Ardagh faces legal battle with Saint-Gobain over $65.4m patent bill
Group had to pay out to settle patent dispute involving a business it bought five years ago
Paul Coulson, right. A Delaware jury ordered in 2017 that Ardagh pay $50.3m to Green Mountain, a company that claimed the group’s US glass unit infringed a patent. File photograph: Alan Betson
Irish financier Paul Coulson’s Ardagh Group faces the prospect of a legal battle to recover $64.5 million (€58.7 million) it has been forced to pay out to settle a patent dispute involving a business the glass and metal containers group bought from French industrial giant Saint-Gobain five years ago.
A Delaware jury ordered in April 2017 that Ardagh pay $50.3 million to a company, Green Mountain, which claimed the group’s US glass unit infringed a patent over technology to turn mixed-colour glass into recycled glass of a single colour.
The US court of appeals of the federal circuit affirmed Green Mountain’s case in July. Ardagh transferred the amount due – which had risen to $64.5 million when interest costs were included – last week, according to US law firm Susman Godfrey, which represents Green Mountain.
While a spokesman for New York-listed Ardagh reiterated the company’s position, which goes back to 2017, that it is covered by indemnities from Saint Gobain, the French company continues to dismiss this claim.
“Given the agreements between Ardagh and Saint-Gobain on the sale of Verallia North America, Saint-Gobain is not liable and the group is not involved in this litigation,” a spokeswoman for one of France’s oldest industrial groups said.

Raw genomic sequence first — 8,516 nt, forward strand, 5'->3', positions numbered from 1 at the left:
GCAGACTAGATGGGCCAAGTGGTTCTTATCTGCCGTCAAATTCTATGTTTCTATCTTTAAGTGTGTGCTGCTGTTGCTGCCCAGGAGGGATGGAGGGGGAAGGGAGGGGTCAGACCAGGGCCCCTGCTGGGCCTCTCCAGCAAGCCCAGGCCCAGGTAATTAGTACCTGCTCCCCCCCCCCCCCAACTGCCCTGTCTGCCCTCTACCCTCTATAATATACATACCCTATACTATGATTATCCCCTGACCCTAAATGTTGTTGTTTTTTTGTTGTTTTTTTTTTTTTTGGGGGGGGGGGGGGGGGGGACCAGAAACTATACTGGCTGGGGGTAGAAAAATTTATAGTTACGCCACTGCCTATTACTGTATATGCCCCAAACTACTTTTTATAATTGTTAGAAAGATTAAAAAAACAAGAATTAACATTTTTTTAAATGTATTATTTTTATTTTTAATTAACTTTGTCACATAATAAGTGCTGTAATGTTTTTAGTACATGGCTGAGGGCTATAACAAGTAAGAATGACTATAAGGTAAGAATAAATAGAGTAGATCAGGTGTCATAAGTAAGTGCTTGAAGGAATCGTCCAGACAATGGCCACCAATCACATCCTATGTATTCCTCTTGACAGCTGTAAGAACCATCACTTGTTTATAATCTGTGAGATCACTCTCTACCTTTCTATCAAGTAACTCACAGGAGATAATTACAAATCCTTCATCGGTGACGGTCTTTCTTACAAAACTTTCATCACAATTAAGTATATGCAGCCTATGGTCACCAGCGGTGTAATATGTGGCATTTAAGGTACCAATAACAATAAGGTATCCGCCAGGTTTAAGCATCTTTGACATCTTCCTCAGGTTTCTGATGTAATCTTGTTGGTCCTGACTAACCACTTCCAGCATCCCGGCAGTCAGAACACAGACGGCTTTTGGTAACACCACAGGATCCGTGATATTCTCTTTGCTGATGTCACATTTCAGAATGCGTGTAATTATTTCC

A previously-unreported note in Ardagh’s second-quarter report, published at the end of July, said the company had filed a request for arbitration against the seller of VNA to enforce the indemnity it claims to have. It said at the time that arbitration proceedings are ongoing.
If Saint-Gobain continues to stick to its position that it is not obliged to cover the Green Mountain patent-infringement bill, it is likely that the dispute will ultimately end up in court, according to observers.
Sources said that the patent involved in the case expired during the legal proceedings. That had no bearing on the case but means Ardagh will not be infringing Green Mountains’s rights by its continued use of the process going forward.
Ardagh completed the purchase of Verallia North America less than two weeks after Green Mountain lodged its legal complaint in the US in March 2014, according to court documents relating to the original 2017 case.
Mr Coulson made an attempt to buy the remaining Verallia operation from Saint-Gobain the following year. However, Ardagh’s bid was rejected as being too low. US private equity group Apollo subsequently acquired the business in a €2.95 billion deal.
Apollo floated Verallia almost two weeks ago in a transaction that put an initial market capitalisation on the business, which makes Dom Perignon bottles and Nutella jars, of €3.2 billion and an enterprise value of €5 billion. Apollo continues to own 55 per cent of the business.